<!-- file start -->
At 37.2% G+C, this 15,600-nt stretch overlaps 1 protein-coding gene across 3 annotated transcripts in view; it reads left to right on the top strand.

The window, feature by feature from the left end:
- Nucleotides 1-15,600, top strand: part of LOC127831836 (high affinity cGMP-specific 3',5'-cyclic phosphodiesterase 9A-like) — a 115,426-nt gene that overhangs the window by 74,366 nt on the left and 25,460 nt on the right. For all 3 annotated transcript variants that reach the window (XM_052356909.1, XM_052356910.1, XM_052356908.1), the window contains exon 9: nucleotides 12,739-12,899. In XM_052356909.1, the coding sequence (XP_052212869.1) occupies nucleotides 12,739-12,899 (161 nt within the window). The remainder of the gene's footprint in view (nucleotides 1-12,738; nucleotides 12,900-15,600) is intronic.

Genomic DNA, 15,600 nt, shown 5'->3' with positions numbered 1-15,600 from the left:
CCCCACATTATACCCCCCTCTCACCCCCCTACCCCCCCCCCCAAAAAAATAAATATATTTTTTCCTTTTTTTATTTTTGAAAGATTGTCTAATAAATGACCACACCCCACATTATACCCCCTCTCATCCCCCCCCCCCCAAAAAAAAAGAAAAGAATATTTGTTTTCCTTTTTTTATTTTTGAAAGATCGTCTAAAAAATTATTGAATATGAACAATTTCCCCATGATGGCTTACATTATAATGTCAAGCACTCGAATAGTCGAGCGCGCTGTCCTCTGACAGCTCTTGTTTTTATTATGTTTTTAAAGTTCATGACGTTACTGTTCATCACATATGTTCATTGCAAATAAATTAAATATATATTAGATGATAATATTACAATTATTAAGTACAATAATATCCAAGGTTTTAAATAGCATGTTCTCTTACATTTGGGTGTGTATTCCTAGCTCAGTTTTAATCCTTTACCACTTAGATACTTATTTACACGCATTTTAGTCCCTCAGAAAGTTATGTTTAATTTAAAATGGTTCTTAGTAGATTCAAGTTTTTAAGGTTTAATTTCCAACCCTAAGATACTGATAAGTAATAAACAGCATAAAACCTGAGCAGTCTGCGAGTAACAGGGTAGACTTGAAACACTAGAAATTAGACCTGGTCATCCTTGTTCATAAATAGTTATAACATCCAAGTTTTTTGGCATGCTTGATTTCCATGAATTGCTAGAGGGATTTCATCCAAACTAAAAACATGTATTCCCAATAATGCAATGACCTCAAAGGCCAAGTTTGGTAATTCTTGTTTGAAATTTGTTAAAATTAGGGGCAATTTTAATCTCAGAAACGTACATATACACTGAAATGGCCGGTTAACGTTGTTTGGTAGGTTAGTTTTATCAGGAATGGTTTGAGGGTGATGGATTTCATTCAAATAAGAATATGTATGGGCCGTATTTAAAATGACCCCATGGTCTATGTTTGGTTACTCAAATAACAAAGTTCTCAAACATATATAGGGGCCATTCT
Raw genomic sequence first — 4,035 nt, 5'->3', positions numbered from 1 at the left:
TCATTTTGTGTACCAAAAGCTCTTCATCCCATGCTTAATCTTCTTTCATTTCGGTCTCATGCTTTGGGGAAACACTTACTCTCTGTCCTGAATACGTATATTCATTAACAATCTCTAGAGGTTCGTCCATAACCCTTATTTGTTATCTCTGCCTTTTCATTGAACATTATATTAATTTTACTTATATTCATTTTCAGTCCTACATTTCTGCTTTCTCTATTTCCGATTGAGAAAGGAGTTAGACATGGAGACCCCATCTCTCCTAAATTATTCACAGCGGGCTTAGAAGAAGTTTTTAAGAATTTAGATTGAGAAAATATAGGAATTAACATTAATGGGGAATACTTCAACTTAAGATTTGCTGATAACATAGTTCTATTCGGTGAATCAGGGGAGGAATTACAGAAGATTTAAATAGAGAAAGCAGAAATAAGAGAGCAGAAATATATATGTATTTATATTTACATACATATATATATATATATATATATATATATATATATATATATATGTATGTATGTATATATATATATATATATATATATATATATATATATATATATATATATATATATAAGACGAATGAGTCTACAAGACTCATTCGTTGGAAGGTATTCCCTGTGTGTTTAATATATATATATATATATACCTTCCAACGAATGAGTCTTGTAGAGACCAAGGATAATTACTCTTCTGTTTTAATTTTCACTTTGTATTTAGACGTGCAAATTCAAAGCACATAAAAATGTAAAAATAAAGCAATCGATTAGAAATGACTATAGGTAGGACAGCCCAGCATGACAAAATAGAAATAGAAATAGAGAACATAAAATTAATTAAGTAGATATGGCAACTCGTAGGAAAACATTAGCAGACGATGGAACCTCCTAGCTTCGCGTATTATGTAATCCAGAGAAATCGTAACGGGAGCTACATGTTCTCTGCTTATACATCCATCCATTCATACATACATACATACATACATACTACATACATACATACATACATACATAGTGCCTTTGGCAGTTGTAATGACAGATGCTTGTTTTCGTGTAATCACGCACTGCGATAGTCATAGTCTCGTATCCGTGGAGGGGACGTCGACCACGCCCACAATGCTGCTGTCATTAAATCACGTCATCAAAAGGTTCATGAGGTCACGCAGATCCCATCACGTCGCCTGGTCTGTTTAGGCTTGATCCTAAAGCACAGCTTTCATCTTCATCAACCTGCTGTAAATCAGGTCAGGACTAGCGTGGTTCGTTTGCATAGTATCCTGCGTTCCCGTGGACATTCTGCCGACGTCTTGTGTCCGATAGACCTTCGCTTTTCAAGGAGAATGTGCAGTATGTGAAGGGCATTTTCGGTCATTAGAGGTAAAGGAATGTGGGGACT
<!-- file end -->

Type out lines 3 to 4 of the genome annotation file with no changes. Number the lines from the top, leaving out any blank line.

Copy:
- Nucleotides 1-15,600, top strand: part of LOC127831836 (high affinity cGMP-specific 3',5'-cyclic phosphodiesterase 9A-like) — a 115,426-nt gene that overhangs the window by 74,366 nt on the left and 25,460 nt on the right. For all 3 annotated transcript variants that reach the window (XM_052356909.1, XM_052356910.1, XM_052356908.1), the window contains exon 9: nucleotides 12,739-12,899. In XM_052356909.1, the coding sequence (XP_052212869.1) occupies nucleotides 12,739-12,899 (161 nt within the window). The remainder of the gene's footprint in view (nucleotides 1-12,738; nucleotides 12,900-15,600) is intronic.

Genomic DNA, 15,600 nt, shown 5'->3' with positions numbered 1-15,600 from the left: